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Know before you send: channels

Launch your campaigns and Canvases with confidence! After visiting our pre-launch guide, refer to this final list of checks or “gotchas” for Content Cards, email, in-app messages, push, and SMS.

General

Things to check

  • API rate limits: Review the Braze API rate limits for your app groups to avoid running into errors. If you are looking to increase your rate limits (and are already batching requests), reach out to your customer success manager. Keep in mind that this process requires lead-time, so plan accordingly.
  • Necessary frequency capping overrides: There are some campaigns, like transactional messages, that you will want to always reach the user, even if you have already reached their frequency cap (for example, a delivery notification). If you want a particular campaign to override frequency capping rules, you can set this up in the Braze dashboard when scheduling that campaign’s delivery by toggling frequency capping off.

Things to know

  • Global control groups: If you are using a global control group, a percentage of users will not receive any campaigns or Canvases. (you can create exceptions with exclusion settings). If you would like to see a list of these users, export them via CSV or API.
  • Canvas rate limits: In a Canvas, the rate limit applies across the entire Canvas, not the individual steps. For example, if you were to set a 10,000 message per minute rate limit on a Canvas with multiple steps, it will still be limited to 10,000 messages because the limit will have been reached at the first step.
  • Frequency capping:
    • Frequency capping rules will be applied to push, email, SMS, and webhooks, but not to in-app messages and Content Cards.
    • Global frequency capping is scheduled based on the user’s time zone and is calculated by calendar days, not 24-hour periods. For example, if you set up a frequency capping rule of sending no more than one campaign a day, a user may receive a message at 11 pm in their local time zone, and they would be eligible to receive another message an hour later.

Email

Things to check

  • Customer consent: Before sending out your initial emails, it’s important to get permission from your customers first. Refer to Consent and address collection and our Braze Acceptable Use Policy for more information.
  • Anticipated volume: 2 million emails per day for a single IP is the general recommendation as long as that volume has been properly warmed.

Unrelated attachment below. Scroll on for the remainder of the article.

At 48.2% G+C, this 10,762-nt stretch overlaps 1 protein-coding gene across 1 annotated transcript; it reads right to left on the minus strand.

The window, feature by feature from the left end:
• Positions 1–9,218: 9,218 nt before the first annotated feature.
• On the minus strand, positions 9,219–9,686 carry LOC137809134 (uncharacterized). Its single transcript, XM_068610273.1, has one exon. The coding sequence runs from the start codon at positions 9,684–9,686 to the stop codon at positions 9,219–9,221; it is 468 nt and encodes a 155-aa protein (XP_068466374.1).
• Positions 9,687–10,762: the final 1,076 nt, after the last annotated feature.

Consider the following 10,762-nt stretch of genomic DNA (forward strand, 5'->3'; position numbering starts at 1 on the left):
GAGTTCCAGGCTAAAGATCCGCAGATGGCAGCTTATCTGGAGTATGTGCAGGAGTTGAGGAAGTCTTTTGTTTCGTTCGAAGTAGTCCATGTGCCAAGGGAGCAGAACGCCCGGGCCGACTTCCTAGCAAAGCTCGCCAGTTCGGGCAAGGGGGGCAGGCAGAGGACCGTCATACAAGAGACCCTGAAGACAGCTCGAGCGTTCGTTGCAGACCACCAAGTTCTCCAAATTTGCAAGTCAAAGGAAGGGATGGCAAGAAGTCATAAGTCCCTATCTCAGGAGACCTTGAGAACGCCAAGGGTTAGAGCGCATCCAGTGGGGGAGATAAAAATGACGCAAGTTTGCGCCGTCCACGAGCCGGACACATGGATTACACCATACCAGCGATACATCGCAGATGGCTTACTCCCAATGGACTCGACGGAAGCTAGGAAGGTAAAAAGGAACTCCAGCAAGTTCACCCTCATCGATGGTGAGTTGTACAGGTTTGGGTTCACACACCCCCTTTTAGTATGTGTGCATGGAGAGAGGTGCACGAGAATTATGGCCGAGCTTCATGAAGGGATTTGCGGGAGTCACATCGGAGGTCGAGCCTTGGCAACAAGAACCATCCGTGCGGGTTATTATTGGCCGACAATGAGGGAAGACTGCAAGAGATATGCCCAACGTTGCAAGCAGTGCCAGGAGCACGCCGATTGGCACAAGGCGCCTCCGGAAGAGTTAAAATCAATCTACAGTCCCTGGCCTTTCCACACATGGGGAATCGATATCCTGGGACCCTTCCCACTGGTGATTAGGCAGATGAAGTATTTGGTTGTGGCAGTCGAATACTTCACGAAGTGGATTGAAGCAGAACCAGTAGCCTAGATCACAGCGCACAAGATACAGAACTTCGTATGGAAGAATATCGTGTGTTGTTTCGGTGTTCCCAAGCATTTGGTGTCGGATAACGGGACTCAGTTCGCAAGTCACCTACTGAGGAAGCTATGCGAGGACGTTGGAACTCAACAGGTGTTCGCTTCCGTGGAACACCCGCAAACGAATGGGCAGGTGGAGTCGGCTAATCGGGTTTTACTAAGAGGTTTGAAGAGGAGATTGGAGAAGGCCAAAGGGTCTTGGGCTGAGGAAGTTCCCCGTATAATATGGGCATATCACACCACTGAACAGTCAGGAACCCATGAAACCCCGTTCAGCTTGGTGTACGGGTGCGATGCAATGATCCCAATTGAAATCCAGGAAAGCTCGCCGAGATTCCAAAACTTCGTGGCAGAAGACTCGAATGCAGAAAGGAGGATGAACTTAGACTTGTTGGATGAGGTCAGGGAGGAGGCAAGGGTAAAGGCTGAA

• If you plan on consistently sending a higher volume than this, to avoid providers throttling receipt of emails resulting in a high amount of soft bounces, lowered deliverability rate, and a decreased IP reputation, consider using multiple IP addresses bundled into an IP pool.
    • If you are looking to send in a shorter time frame only, we recommend looking into how quickly different providers accept mail to gauge the appropriate number of IPs to send from.

Things to know

  • Sending volume factors: Some factors that determine the capable sending volumes for an IP include:
    • Mailboxes: Large email providers can likely handle millions per day from a single IP, whereas a smaller regional mailbox provider or one with a smaller infrastructure might not be able to handle that amount.
    • Sender reputation: You may be able to send a larger volume per day from a single IP if the sender is ramped up to that volume and if their sender reputation is strong enough at each mailbox or domain they are sending to.
  • Best practices: Review Braze email best practices and reach out to your Braze Account Team if you would like to learn more about deliverability services.

Push

Things to check

  • Opted-in/subscribed and push enabled: In order for users to receive a push message from Braze, they need their subscription statuses to be either opted-in (iOS) or subscribed (Android) and Push Enabled = True. Note that Android 13 introduces a major change in how users manage apps that send push notifications. The Braze Android 13 SDK upgrade guide will continue to update as new Android 13 beta versions are released.

Things to know

  • Web push: If you have Braze Web SDK setup, consider utilizing Web push to engage users. Web push works the same way app push notifications operate on your phone. For more information on composing a web push, check out Creating a push notification.